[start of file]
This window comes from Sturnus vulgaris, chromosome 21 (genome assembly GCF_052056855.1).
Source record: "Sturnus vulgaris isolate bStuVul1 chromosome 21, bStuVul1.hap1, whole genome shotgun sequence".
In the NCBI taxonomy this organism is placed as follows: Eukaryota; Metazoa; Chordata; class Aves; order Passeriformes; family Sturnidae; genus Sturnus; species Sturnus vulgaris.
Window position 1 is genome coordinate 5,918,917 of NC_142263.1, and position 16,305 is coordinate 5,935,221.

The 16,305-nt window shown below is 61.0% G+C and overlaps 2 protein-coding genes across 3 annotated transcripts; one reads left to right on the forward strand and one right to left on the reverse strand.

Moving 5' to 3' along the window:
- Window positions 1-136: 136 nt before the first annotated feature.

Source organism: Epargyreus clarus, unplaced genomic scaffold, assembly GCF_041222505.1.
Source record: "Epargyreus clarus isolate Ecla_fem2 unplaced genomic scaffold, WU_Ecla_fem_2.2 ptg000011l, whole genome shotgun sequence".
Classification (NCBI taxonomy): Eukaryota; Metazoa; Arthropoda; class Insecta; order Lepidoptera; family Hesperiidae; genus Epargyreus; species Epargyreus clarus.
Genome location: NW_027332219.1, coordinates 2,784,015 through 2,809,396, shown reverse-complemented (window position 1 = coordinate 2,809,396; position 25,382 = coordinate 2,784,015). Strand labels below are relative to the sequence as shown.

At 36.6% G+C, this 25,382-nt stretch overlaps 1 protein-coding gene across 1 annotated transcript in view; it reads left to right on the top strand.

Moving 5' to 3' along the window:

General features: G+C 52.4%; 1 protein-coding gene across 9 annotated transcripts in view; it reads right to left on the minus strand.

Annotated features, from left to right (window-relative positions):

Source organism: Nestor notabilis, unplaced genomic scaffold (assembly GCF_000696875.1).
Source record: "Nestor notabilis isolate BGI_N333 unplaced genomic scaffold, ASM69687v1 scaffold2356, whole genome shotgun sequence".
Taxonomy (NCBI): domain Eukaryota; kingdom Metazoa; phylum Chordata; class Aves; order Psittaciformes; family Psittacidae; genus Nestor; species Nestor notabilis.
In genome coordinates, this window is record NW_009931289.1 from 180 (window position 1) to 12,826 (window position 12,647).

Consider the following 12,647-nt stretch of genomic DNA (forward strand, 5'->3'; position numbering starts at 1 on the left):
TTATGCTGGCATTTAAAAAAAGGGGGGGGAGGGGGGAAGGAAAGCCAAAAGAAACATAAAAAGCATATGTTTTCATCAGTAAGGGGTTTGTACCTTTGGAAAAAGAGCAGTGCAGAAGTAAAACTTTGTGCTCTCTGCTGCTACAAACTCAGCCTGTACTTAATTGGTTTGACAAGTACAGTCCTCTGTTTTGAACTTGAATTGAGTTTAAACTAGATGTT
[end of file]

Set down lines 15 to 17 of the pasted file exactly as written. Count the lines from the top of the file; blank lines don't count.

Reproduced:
Annotated features, from left to right (window-relative positions):

Source organism: Nestor notabilis, unplaced genomic scaffold (assembly GCF_000696875.1).
Source record: "Nestor notabilis isolate BGI_N333 unplaced genomic scaffold, ASM69687v1 scaffold2356, whole genome shotgun sequence".